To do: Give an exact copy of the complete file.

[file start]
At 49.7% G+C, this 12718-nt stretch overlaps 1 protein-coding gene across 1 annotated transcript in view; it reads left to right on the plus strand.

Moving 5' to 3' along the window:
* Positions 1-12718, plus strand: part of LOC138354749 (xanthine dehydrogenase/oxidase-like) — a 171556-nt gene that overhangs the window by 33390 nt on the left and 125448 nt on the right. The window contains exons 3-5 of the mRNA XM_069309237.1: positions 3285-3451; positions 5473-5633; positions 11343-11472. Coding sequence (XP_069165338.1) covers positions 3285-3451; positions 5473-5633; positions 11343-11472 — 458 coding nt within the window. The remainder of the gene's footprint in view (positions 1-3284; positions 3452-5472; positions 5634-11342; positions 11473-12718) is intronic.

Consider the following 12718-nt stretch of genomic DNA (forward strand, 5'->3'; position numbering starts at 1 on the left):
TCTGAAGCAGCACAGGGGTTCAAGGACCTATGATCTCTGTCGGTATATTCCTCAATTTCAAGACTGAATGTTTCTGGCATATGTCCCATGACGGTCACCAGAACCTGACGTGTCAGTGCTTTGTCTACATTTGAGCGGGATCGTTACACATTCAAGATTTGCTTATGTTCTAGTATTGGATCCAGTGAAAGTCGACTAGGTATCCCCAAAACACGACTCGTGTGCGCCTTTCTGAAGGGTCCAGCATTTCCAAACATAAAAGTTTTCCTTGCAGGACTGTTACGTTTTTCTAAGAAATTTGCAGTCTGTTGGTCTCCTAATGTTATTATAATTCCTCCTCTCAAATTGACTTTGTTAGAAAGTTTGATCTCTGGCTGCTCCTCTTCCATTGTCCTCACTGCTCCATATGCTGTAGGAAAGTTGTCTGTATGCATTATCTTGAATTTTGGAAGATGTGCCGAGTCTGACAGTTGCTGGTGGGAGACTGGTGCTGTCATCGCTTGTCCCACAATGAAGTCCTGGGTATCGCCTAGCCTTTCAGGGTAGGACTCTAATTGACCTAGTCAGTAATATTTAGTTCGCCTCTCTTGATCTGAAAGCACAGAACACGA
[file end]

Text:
At 49.7% G+C, this 12718-nt stretch overlaps 1 protein-coding gene across 1 annotated transcript in view; it reads left to right on the plus strand.

Moving 5' to 3' along the window:
* Positions 1-12718, plus strand: part of LOC138354749 (xanthine dehydrogenase/oxidase-like) — a 171556-nt gene that overhangs the window by 33390 nt on the left and 125448 nt on the right. The window contains exons 3-5 of the mRNA XM_069309237.1: positions 3285-3451; positions 5473-5633; positions 11343-11472. Coding sequence (XP_069165338.1) covers positions 3285-3451; positions 5473-5633; positions 11343-11472 — 458 coding nt within the window. The remainder of the gene's footprint in view (positions 1-3284; positions 3452-5472; positions 5634-11342; positions 11473-12718) is intronic.

Consider the following 12718-nt stretch of genomic DNA (forward strand, 5'->3'; position numbering starts at 1 on the left):
TCTGAAGCAGCACAGGGGTTCAAGGACCTATGATCTCTGTCGGTATATTCCTCAATTTCAAGACTGAATGTTTCTGGCATATGTCCCATGACGGTCACCAGAACCTGACGTGTCAGTGCTTTGTCTACATTTGAGCGGGATCGTTACACATTCAAGATTTGCTTATGTTCTAGTATTGGATCCAGTGAAAGTCGACTAGGTATCCCCAAAACACGACTCGTGTGCGCCTTTCTGAAGGGTCCAGCATTTCCAAACATAAAAGTTTTCCTTGCAGGACTGTTACGTTTTTCTAAGAAATTTGCAGTCTGTTGGTCTCCTAATGTTATTATAATTCCTCCTCTCAAATTGACTTTGTTAGAAAGTTTGATCTCTGGCTGCTCCTCTTCCATTGTCCTCACTGCTCCATATGCTGTAGGAAAGTTGTCTGTATGCATTATCTTGAATTTTGGAAGATGTGCCGAGTCTGACAGTTGCTGGTGGGAGACTGGTGCTGTCATCGCTTGTCCCACAATGAAGTCCTGGGTATCGCCTAGCCTTTCAGGGTAGGACTCTAATTGACCTAGTCAGTAATATTTAGTTCGCCTCTCTTGATCTGAAAGCACAGAACACGA